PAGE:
Cibulkova advanced to 40-30 in the ninth game, and released a drop shot crosscourt off the backhand. Li scampered forward swiftly, and rolled a two-hander up the line for a winner. Yet Cibulkova stood her ground. She earned a second game point, but double faulted long. Li made it to break point, produced a solid return to the backhand of Cibulkova, but then drove a forehand wildly over the baseline. Cibulkova held on for 5-4. Li was serving to stay in a set that had seemed destined to go her way, but she handled that assignment remarkably well. She opened that critical tenth game with an inside-out forehand winner, lost the next point, but moved to 30-15 with a good second serve that Cibulkova could not return. After splitting the next two points, Li aced her adversary down the T at 40-30 to bring about a 5-5 deadlock.
The tension at this stage was almost palpable. Cibulkova double faulted to trail 15-30 in the eleventh game. On the next point, Li exploited one of her favorite and most effective patterns, drilling a forehand crosscourt to open up an avenue for a backhand crosscourt winner. At 15-40, the depth of Li’s return coaxed Cibulkova into an error. Li had the break for 6-5, and was serving for the set. At 30-30 in the twelfth game, Li ran down a drop shot from Cibulkova, steering her forehand deep down the line. Li was poised to deposit a forehand drop volley into a wide open court, but she did not open up the racket face sufficiently, missing into the net. And yet, from 30-40 she reached set point. Trying for another of her almost automatic backhands down the line, Li was off the mark, sending it wide. A determined Cibulkova drove a deep inside out backhand to set up a forehand winner, and then she forced another error from a disconcerted Li. It was 6-6.
Li began the tie-break with panache, lacing a forehand return winner down the line before making a backhand down the line placement. She was up a mini-break at 2-0, but Cibulkova responded in kind, angling her return of serve to create the opening for a down the line winner off the forehand. Yet Li was not dismayed. She took utter control of the next point, and advanced to 3-1 with a forehand swing volley winner. Li then blasted her return of serve deep down the middle to draw an error from Cibulkova, taking a 4-1 lead. A service winner down the T made it 5-1 for Li. Cibulkova cracked an inside out forehand on the next point, and Li challenged the call. But the ball caught the edge of the baseline, making it 5-2 for Li rather than 6-1.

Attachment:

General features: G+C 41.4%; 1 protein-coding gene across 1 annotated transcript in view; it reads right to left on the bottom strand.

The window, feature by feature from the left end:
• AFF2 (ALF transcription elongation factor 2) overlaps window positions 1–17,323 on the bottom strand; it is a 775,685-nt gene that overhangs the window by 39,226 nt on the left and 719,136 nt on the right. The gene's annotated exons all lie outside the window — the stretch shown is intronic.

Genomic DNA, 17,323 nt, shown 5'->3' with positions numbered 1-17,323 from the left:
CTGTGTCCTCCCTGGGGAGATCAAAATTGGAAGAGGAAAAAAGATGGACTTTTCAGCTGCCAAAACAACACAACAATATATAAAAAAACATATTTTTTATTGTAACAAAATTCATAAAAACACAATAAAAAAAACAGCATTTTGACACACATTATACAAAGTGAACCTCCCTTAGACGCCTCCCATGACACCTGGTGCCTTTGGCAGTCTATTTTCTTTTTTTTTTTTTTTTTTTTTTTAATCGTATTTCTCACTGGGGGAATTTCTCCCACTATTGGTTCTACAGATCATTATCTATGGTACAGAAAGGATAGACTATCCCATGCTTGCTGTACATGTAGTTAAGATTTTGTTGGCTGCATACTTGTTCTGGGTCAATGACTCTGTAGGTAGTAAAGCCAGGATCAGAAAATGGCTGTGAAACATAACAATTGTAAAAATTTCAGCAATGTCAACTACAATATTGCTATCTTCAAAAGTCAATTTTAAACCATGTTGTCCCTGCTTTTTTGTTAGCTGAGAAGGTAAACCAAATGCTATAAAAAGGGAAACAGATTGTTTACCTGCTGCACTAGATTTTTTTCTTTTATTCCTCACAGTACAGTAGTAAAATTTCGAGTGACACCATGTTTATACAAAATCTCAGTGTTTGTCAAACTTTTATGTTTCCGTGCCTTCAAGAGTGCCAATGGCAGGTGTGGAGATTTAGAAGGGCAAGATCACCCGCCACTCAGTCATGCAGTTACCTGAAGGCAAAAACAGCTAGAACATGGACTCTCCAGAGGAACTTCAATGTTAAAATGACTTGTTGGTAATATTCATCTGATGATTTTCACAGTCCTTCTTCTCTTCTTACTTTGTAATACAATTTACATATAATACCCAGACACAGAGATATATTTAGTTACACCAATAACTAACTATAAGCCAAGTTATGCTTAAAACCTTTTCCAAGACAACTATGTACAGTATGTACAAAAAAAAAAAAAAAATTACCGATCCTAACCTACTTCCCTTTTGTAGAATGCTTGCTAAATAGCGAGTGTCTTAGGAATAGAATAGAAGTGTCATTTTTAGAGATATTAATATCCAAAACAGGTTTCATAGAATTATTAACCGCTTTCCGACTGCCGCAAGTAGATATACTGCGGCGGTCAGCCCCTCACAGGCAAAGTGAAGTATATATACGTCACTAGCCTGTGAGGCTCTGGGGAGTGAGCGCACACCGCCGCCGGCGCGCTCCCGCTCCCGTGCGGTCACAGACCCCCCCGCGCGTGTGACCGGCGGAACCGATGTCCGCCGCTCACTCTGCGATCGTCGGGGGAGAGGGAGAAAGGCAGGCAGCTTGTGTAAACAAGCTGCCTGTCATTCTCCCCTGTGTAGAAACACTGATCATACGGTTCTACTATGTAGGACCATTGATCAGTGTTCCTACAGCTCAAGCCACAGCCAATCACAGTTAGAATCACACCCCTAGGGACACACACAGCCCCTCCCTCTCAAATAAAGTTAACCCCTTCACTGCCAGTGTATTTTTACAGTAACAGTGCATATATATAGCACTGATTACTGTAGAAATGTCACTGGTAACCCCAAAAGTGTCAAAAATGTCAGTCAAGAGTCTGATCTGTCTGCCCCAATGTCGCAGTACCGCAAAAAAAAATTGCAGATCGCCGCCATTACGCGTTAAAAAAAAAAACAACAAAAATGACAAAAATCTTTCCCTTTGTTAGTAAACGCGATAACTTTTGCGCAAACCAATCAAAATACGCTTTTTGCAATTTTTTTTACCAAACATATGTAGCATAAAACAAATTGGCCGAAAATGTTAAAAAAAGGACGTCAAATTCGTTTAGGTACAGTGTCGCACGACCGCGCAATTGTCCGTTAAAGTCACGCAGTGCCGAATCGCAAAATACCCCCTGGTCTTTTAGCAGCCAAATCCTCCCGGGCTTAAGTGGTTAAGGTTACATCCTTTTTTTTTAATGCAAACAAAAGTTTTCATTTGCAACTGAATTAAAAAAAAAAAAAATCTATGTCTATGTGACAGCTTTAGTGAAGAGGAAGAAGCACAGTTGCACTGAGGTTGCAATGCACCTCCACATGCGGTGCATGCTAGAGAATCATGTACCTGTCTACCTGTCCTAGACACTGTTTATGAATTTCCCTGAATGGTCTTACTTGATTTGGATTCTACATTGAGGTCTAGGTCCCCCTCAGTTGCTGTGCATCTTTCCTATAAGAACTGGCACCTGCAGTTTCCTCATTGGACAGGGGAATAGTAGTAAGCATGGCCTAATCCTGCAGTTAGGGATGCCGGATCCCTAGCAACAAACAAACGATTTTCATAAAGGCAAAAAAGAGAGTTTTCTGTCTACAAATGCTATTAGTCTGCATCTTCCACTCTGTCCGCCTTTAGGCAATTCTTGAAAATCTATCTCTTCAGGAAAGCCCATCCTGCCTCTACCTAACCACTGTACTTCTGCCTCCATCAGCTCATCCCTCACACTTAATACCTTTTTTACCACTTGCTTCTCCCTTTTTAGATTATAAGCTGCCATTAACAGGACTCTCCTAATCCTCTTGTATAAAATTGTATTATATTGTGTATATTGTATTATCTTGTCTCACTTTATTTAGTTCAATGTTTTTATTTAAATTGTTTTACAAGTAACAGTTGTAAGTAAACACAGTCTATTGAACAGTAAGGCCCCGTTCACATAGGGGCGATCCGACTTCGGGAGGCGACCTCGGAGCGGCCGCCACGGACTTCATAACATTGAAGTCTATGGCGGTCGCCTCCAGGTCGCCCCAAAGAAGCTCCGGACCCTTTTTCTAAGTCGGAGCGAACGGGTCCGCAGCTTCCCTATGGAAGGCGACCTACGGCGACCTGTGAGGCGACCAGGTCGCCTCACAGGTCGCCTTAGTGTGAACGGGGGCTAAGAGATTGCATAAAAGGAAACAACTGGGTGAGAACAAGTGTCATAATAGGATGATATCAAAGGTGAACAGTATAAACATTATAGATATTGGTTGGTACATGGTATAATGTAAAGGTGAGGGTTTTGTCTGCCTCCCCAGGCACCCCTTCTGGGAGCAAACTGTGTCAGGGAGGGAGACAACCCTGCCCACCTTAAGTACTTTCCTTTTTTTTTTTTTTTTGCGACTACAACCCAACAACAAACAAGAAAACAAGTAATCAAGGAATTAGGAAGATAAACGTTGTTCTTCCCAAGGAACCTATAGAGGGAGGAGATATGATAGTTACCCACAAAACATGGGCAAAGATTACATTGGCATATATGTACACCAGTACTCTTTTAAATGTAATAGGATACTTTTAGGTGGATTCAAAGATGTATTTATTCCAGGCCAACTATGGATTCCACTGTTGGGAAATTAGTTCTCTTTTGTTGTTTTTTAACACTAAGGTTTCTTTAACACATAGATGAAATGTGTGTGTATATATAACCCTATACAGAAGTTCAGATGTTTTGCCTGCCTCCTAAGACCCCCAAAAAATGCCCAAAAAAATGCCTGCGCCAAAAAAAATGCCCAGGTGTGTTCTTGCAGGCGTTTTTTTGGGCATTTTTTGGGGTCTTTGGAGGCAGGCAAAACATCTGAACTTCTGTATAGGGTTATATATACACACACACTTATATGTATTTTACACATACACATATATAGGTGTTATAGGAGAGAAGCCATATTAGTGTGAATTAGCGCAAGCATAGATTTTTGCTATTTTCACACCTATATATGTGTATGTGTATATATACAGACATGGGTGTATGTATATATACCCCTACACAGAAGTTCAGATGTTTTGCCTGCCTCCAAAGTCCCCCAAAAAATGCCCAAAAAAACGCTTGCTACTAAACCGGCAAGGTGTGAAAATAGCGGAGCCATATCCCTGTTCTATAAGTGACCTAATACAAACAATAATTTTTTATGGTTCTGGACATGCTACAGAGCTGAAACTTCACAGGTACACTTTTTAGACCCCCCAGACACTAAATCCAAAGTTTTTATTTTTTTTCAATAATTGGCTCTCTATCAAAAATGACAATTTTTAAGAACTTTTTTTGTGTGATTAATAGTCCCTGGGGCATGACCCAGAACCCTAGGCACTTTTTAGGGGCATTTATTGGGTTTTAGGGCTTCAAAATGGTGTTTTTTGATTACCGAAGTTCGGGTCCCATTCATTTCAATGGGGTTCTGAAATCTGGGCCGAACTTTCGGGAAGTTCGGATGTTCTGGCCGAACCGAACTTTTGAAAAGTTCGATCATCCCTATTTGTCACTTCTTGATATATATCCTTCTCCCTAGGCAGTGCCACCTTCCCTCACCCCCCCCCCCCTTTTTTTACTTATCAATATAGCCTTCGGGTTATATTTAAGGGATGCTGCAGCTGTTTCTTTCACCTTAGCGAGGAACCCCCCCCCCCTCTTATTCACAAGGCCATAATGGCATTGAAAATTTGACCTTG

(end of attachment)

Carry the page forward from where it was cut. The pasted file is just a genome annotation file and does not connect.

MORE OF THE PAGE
Cibulkova closed the gap to 5-3, keeping a backhand passing shot low to set up a nifty forehand passing shot winner. But Li stuck with a winning policy. She wisely went deep down the middle with her return and backed Cibulkova up on her heels. Cibulkova netted the backhand. Li then closed out the sequence with a crosscourt backhand that provoked a netted backhand from Cibulkova. Set to Li, 7-3 in the tie-break. She would never look back.
Li was down 0-30 in the opening game of the second set but collected four points in a row. At 30-30, she sent a forehand down the line, made a delayed approach, and put away a forehand swing volley. Cibulkova took a 30-0 lead in the second game, but double faulted on the third point. Li pounced, breaking on a run of four consecutive points for 2-0. She served an ace for 40-0 in the third game before a resolute Cibulkova took the next two points. Li promptly closed out that game brilliantly, pounding away until she got a relatively short ball, finishing it off with another impeccably struck backhand down the line for a winner.
Now ahead 3-0, Li was soaring while Cibulkova was wilting. At 30-30 in the fourth game, Li dazzled the audience. A well-directed inside out forehand provoked a weak reply from Cibulkova, and Li stepped in, connecting boldly for a backhand crosscourt winner. At break point, Li shined brightly once more, swinging freely at a backhand crosscourt return, backing Cibulkova up. Cibulkova could not cope with the speed and depth of that return. It was 4-0 for Li. Despite a 0-30 deficit in the fifth game, Li was now imperturbable. She won four points in a row for 5-0, claiming the last one with a forehand winner down the line.
Poor Cibulkova was helpless. She drifted to 15-40 in the sixth game, saved one match point, but could not contain the surging and purposeful Li. On the second match point, Cibulkova missed a routine crosscourt forehand long. Li had triumphed 7-6 (3), 6-0 for her long awaited second major crown. In the second set, Li won 24 of 36 points. Only three other Australian Open women’s champions (in the Open Era) have recovered from match point down in the course of taking their titles: Monica Seles in 1991, Jennifer Capriati in 2002, and Serena Williams in 2003 and 2005. Li has joined some very exclusive company.
With this victory, Li will move from No. 4 up to No. 3 in the world. More importantly, she has set the stage for a potentially spectacular 2014 season by virtue of capturing the first of the four majors. Li will turn 32 on February 26. She has perhaps two more years of playing at this level, and that is good news for followers of the women’s game. In the middle of last year, she strongly contemplated retirement, but reconsidered, and decided to play on. She must feel vindicated now. The hope here is that she keeps plugging away diligently for the rest of this year and beyond; she just might be capable of securing one more major along the way. Li Na is one of the most entertaining performers in her field. Her sense of humor is extraordinary, her game great fun to watch. The sport is fortunate to have her out there among the best in the profession.
Steve Flink has been reporting on tennis since 1974. He has been a columnist for tennischannel.com since 2007. You can purchase Steve's latest book "The Greatest Tennis Matches of All Time" here.